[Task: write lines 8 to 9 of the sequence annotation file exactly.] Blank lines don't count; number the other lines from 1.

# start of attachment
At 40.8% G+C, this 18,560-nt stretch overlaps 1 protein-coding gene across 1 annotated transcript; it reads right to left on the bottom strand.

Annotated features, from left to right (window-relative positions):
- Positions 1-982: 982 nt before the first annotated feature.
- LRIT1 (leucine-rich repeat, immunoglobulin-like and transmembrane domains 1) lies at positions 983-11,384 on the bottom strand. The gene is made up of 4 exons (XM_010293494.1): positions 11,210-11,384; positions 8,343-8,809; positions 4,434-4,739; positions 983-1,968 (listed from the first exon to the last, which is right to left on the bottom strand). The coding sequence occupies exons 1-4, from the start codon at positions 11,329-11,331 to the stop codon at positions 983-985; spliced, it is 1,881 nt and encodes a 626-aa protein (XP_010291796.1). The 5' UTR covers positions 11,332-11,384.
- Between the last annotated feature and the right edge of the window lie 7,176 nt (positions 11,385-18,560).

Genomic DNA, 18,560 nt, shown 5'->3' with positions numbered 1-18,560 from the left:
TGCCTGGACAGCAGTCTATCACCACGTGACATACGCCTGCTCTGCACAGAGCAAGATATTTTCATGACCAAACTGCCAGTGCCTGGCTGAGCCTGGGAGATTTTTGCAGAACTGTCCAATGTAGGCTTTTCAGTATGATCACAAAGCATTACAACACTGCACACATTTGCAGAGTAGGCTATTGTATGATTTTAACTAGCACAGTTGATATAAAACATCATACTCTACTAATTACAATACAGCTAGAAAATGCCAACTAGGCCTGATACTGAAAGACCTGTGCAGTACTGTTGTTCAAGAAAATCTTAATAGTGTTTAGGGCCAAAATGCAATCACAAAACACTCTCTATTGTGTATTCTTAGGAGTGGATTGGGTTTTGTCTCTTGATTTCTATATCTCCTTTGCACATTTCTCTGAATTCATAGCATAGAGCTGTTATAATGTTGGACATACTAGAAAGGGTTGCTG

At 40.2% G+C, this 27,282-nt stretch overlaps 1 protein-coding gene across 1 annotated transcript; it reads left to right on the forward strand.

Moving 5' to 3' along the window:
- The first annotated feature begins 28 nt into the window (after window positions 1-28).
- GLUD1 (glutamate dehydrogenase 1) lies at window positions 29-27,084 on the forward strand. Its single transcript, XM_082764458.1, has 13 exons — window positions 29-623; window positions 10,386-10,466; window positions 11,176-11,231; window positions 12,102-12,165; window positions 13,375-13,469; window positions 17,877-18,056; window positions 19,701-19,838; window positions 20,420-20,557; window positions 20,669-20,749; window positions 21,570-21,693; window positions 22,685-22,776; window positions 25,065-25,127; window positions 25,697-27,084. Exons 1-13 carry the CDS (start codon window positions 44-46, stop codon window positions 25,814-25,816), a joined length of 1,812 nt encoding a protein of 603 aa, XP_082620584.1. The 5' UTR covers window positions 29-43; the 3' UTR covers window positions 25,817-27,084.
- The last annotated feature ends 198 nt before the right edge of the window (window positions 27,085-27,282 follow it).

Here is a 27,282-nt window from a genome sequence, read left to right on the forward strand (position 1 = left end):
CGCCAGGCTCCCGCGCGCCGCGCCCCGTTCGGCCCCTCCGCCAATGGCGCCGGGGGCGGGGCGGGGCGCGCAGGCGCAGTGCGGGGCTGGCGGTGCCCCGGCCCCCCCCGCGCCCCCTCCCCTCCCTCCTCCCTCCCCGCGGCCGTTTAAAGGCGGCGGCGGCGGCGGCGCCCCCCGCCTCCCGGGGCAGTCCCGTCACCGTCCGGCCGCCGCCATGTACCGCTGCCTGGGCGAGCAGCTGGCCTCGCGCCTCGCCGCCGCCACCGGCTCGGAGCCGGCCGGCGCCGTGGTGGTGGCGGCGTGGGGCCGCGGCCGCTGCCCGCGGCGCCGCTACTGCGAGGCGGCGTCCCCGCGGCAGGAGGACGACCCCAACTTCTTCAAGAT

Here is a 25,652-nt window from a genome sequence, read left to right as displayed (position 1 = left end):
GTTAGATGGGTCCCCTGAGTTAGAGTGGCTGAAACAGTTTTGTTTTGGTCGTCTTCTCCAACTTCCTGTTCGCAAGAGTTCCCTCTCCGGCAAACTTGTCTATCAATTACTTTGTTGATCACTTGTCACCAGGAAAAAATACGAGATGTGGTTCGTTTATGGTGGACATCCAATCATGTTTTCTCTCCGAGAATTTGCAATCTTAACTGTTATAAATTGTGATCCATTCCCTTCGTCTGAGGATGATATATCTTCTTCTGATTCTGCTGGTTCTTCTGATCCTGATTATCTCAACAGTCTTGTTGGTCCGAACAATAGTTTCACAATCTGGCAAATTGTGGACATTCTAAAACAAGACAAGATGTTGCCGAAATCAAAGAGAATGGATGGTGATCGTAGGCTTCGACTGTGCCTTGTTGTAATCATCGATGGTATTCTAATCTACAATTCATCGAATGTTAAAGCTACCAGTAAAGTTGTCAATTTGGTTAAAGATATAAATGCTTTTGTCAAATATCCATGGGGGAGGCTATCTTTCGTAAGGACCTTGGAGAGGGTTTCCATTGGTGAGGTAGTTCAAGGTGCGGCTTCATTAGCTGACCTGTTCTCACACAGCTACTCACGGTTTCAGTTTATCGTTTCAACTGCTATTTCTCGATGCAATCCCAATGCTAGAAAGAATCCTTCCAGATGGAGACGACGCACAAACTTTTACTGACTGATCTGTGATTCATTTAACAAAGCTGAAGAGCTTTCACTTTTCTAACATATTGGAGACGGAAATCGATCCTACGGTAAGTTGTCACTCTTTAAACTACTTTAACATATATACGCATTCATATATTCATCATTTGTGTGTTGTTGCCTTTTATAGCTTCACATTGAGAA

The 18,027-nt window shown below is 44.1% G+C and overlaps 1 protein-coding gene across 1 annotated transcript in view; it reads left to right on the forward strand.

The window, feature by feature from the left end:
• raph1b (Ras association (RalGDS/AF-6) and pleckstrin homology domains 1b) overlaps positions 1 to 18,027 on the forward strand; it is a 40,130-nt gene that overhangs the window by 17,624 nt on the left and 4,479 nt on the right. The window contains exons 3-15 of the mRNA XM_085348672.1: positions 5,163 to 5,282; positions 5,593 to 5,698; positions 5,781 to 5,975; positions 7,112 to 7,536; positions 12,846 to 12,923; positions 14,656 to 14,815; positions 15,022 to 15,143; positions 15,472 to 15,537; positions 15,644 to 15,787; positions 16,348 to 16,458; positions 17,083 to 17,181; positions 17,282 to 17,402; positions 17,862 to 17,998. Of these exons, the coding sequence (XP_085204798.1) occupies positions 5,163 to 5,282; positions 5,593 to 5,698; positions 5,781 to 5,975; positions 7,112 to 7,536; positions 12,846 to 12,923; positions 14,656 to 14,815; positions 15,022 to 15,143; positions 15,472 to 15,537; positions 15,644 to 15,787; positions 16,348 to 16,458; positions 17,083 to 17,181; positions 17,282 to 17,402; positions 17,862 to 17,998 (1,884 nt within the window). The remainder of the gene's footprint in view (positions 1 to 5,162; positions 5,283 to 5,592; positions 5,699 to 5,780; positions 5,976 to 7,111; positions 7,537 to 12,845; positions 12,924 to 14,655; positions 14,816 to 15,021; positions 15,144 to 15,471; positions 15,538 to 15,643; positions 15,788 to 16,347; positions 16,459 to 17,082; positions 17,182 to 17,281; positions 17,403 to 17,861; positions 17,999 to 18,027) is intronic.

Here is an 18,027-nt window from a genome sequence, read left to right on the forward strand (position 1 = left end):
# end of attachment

At 40.2% G+C, this 27,282-nt stretch overlaps 1 protein-coding gene across 1 annotated transcript; it reads left to right on the forward strand.

Moving 5' to 3' along the window: